The disease leads to an progressive, irreversible loss of brain function, so prospective drug therapies need to be tested for efficacy as early in the process as possible. As a result there is a demand for the timely prediction of diagnosis for testing therapies which might inhibit or prevent tissue damage. There has been much research effort put into the prediction of an AD diagnosis among those who are diagnosed with MCI, in particular using imaging to detect early signs of the disease pathology: a meta analysis of 32 structural MRI or amyloid PET imaging studies that reported conversion to AD in patients with MCI is given by Seo et al. [5]. This analysis concluded that amyloid PET is a better predictor of progression to AD than MRI atrophy measures (effect size 1.32 vs 0.77), but that MRI on entorhinal cortex atrophy (effect size 1.26) is comparable in prediction value to that of amyloid PET. Another comparison of biomarker predictivity found that the highest predictive accuracy was achieved by combinations of amyloidosis and neurodegeneration biomarkers [6]. The individual biomarker with the best performance was [18F]-fluorodeoxyglucose-positron emission tomography (FDG-PET) which measures temporoparietal hypometabolism.

The application of machine learning to predicting Alzheimer’s disease from neuroimaging data is an active area of research. A review by Weiner et al. [7] lists 49 papers which use the ADNI data, with a summary of input data, feature selection and prediction methods. Of these methods the majority used MRI data, sometimes supplemented with other neuroimaging data (usually PET) and with other modes such as cognitive, demographic and genetic data. Most studies used the support vector machine (SVM) as the learning method, three papers used random forests [810], and the remaining studies used score-based or other classification approaches. The tasks attempted were usually to distinguish diagnostic categories NL (healthy), MCI, and AD to forecast conversion, usually from MCI to AD. For example, Moradi et al. [11] used features from MRI images, age and cognitive measures to predict MCI to AD conversion from one to three years before diagnosis was made. They used an SVM classifier to distinguish patients who remained as MCI over at least 3 years (sMCI) from those whose diagnosis was MCI at baseline and who converted to AD within 3 years (pMCI). Using MRI features they achieved a 10-fold cross-validated AUC score of 0.77 in discriminating pMCI from sMCI patients; their aggregate biomarker based on MRI data together with baseline cognitive measurements and age gave an AUC score of 0.90.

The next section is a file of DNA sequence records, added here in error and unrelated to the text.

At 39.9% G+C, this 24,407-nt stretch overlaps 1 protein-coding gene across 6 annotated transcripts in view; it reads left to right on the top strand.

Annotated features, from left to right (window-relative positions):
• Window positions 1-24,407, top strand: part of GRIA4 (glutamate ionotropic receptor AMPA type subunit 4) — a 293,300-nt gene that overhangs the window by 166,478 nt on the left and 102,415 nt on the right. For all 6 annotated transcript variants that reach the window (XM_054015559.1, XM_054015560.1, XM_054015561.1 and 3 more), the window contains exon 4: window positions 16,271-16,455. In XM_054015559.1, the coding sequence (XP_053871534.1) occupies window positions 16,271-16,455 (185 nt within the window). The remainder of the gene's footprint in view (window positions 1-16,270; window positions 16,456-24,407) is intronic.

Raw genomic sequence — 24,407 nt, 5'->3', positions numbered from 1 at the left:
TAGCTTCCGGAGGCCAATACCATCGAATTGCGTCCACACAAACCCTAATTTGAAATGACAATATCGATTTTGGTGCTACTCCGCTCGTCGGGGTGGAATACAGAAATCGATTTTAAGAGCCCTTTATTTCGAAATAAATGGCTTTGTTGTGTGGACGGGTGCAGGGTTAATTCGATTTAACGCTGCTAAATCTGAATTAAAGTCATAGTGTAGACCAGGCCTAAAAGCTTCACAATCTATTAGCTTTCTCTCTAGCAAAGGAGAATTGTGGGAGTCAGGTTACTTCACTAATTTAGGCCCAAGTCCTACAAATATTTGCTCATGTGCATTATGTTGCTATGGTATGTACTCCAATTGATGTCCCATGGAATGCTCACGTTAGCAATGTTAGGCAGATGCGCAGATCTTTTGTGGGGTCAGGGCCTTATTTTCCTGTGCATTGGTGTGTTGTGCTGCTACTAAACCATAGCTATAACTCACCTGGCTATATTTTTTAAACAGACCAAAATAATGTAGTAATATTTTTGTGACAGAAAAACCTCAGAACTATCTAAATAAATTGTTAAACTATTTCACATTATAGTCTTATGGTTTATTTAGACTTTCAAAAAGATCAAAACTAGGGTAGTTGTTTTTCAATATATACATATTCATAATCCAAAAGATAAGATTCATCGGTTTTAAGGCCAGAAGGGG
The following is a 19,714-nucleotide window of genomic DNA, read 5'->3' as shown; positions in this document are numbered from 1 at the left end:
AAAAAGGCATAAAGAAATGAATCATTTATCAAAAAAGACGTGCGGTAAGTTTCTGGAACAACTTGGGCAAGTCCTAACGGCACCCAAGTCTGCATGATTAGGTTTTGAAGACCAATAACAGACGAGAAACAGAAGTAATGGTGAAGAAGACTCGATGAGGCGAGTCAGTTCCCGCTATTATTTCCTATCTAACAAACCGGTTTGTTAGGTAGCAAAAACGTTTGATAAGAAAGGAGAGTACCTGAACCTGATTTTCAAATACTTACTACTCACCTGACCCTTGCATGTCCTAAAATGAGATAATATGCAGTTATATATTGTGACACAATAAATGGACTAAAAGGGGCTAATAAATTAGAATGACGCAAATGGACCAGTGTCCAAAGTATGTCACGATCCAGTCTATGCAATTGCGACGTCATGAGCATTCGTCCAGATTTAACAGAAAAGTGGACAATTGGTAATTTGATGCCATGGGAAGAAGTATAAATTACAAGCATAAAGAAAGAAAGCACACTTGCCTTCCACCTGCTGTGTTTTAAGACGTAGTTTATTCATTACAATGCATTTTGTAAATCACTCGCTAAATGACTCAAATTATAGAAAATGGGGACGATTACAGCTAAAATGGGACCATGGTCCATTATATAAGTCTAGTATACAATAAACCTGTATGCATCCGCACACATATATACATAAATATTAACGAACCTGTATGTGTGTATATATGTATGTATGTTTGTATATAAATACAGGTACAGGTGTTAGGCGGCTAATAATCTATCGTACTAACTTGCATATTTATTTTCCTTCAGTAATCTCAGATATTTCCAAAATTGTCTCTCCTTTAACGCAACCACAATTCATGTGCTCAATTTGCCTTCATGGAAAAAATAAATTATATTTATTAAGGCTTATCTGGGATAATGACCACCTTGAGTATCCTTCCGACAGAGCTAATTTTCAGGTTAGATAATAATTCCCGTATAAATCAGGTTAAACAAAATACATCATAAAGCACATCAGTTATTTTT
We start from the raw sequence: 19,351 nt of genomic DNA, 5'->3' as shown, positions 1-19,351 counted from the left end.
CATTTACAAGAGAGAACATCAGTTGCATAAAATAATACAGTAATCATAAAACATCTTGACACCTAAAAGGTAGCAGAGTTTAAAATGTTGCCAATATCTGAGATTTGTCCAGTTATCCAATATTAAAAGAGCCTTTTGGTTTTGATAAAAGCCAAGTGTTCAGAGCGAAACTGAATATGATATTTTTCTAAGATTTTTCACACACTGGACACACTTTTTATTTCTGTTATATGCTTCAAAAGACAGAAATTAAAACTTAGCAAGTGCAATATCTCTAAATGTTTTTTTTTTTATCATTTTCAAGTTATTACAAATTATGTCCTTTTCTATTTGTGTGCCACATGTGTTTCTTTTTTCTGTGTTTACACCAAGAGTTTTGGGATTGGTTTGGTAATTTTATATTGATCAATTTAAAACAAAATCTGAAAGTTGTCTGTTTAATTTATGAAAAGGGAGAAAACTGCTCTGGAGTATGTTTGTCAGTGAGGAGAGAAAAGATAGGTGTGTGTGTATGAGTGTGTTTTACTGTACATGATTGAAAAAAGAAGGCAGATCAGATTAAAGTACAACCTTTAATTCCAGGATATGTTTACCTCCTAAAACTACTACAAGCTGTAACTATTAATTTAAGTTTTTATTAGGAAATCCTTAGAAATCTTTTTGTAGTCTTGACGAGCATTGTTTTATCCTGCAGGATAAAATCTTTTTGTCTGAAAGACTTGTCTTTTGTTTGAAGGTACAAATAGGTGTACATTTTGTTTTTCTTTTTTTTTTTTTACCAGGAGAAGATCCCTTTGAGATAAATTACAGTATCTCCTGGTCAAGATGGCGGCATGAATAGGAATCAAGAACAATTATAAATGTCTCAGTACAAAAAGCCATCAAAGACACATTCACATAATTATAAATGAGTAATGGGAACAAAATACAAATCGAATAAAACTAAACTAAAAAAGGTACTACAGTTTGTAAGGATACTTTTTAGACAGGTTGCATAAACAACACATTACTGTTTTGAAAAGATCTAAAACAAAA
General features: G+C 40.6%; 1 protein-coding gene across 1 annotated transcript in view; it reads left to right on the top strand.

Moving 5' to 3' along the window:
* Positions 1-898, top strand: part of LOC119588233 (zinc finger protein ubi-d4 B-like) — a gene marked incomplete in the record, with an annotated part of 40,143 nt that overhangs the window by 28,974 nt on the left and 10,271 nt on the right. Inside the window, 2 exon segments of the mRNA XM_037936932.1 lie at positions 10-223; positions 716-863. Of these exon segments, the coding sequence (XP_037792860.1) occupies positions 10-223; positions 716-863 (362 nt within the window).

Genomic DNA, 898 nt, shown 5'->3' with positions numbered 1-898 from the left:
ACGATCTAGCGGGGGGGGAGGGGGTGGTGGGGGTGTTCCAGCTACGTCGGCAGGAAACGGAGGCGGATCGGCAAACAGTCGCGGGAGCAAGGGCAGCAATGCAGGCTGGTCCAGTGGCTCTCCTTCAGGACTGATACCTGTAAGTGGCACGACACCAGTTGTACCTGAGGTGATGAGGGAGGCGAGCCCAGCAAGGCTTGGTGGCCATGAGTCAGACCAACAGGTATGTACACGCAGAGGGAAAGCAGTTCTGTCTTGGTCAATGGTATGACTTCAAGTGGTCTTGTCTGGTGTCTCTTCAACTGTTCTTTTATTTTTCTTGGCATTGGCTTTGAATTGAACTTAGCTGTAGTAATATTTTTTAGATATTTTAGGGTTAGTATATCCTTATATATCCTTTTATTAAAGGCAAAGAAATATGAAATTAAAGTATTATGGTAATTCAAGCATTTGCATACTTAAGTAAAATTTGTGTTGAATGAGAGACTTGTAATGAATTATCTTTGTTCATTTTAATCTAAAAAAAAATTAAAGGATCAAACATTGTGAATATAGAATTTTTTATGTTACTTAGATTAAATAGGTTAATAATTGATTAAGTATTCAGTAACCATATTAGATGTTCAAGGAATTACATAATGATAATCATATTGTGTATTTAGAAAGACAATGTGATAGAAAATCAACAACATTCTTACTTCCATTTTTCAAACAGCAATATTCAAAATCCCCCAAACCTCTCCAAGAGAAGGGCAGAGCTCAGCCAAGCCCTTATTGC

A review of the use of random forests classifying of neuroimaging data in Alzheimer’s disease is given by Sarica et al. [12]. They examined 12 studies, 10 of which used ADNI data, and the majority used features derived from MRI imaging data. Across the studies they found an accuracy of about 90% for classification of AD vs. HC (healthy controls) and around 82% for the classification of MCI vs. HC and stable MCI vs. progressive MCI. Three studies which reported a multiclass classification of AD vs. MCI vs. HC had results ranging from 53% to 96%. Similar results for multiclass classification are reported by Dimitriadis et al. who also include a review of machine learning techniques applied to neuroimaging data [13]. Other reviews of diagnostic classification using neuroimaging data are provided by Rathore et al. [14], Arbabshirani et al. [15] and Falahati et al. [16] with the latter two focusing on studies which use MRI images to derive features.

The TADPOLE grand challenge